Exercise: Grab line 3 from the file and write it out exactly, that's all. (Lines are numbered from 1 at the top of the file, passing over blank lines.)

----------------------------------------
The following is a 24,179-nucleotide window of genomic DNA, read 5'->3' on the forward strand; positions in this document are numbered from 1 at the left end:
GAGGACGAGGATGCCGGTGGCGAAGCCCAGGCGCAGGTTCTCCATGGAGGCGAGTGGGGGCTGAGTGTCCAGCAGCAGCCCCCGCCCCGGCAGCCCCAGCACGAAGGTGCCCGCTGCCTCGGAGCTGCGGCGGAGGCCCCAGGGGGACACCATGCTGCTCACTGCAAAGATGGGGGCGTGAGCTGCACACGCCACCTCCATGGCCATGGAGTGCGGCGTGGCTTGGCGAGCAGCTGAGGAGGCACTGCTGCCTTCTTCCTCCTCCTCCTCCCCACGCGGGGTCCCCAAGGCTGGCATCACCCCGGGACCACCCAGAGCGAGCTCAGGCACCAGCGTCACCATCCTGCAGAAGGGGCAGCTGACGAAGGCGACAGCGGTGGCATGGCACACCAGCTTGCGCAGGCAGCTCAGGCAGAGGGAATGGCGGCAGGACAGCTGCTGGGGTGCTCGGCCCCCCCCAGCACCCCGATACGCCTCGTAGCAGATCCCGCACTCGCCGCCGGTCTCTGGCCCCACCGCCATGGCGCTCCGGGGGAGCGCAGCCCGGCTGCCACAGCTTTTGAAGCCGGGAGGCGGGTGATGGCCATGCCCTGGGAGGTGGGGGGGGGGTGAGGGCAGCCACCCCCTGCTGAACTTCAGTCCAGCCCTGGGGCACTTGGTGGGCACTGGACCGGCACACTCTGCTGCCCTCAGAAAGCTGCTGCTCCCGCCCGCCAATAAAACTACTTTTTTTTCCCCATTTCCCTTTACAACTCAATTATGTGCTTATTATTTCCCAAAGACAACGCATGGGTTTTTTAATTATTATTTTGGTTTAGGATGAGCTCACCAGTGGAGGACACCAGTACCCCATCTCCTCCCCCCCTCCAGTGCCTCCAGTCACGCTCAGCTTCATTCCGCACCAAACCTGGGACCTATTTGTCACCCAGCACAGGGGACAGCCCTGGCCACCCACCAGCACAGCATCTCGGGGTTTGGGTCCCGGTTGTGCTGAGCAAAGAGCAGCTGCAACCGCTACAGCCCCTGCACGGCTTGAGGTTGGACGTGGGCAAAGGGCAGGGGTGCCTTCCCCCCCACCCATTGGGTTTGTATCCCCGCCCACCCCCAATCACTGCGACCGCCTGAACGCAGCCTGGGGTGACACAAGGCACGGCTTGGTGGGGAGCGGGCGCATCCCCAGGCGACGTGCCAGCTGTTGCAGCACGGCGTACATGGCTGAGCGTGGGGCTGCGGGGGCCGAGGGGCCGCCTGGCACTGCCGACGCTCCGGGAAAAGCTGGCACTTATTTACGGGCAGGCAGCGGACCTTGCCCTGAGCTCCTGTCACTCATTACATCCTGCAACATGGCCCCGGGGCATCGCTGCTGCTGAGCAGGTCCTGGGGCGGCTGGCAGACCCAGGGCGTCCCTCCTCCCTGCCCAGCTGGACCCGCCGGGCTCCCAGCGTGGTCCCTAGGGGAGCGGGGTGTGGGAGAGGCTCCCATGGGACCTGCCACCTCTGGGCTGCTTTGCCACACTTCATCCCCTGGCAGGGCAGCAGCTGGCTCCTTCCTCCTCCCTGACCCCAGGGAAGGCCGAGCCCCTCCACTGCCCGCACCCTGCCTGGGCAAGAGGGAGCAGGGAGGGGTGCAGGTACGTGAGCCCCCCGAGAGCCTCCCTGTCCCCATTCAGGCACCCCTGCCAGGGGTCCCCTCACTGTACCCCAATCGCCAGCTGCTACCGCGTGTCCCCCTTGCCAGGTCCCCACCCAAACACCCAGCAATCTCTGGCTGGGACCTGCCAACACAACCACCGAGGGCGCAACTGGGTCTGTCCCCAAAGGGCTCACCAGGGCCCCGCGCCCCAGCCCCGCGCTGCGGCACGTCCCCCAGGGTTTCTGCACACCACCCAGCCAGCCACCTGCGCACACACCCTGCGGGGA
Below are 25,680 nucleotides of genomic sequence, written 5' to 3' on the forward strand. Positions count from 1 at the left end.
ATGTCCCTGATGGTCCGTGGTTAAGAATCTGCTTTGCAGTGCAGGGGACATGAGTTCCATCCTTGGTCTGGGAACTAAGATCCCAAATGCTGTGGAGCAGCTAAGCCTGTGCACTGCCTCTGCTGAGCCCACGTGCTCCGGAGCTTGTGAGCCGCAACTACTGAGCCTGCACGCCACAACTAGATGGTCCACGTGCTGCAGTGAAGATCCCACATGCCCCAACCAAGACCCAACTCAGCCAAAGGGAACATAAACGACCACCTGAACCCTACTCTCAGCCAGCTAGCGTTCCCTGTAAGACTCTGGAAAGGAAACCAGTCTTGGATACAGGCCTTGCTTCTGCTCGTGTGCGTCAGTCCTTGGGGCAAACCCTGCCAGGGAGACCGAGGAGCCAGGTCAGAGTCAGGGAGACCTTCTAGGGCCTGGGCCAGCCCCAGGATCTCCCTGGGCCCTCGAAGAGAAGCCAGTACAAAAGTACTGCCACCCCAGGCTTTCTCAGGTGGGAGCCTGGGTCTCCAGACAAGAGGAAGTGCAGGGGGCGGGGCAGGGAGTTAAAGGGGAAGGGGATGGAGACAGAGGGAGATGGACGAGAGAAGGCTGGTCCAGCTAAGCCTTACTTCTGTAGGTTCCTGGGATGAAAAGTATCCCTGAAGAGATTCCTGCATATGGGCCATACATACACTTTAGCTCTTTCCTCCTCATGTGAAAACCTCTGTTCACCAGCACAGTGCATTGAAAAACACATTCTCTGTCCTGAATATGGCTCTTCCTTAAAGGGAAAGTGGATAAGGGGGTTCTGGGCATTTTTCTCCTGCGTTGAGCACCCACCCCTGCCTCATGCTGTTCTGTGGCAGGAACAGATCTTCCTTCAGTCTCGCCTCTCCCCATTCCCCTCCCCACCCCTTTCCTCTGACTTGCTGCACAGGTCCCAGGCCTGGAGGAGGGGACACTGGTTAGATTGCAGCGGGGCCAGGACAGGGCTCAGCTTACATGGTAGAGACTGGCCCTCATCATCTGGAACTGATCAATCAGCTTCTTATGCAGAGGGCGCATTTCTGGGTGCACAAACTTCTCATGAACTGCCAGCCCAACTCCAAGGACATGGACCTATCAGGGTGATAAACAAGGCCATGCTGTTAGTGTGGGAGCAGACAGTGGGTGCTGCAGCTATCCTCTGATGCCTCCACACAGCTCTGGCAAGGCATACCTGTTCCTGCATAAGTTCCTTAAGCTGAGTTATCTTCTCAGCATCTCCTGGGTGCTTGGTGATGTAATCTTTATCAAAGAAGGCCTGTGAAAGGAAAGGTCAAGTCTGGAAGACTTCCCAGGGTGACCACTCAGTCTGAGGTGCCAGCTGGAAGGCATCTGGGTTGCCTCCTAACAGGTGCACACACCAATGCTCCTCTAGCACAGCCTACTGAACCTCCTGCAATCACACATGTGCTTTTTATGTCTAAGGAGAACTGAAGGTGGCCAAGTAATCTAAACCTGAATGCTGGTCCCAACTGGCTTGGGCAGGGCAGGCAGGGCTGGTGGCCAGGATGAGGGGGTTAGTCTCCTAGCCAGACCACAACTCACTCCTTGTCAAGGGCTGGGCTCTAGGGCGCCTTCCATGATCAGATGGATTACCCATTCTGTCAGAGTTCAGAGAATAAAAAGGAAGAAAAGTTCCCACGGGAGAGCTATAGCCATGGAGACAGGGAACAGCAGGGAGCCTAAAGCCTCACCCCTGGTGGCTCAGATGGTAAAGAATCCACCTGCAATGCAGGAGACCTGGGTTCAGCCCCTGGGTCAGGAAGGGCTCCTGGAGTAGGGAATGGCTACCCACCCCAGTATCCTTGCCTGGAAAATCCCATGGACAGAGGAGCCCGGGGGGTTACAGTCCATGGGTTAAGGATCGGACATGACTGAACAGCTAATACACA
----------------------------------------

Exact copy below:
Below are 25,680 nucleotides of genomic sequence, written 5' to 3' on the forward strand. Positions count from 1 at the left end.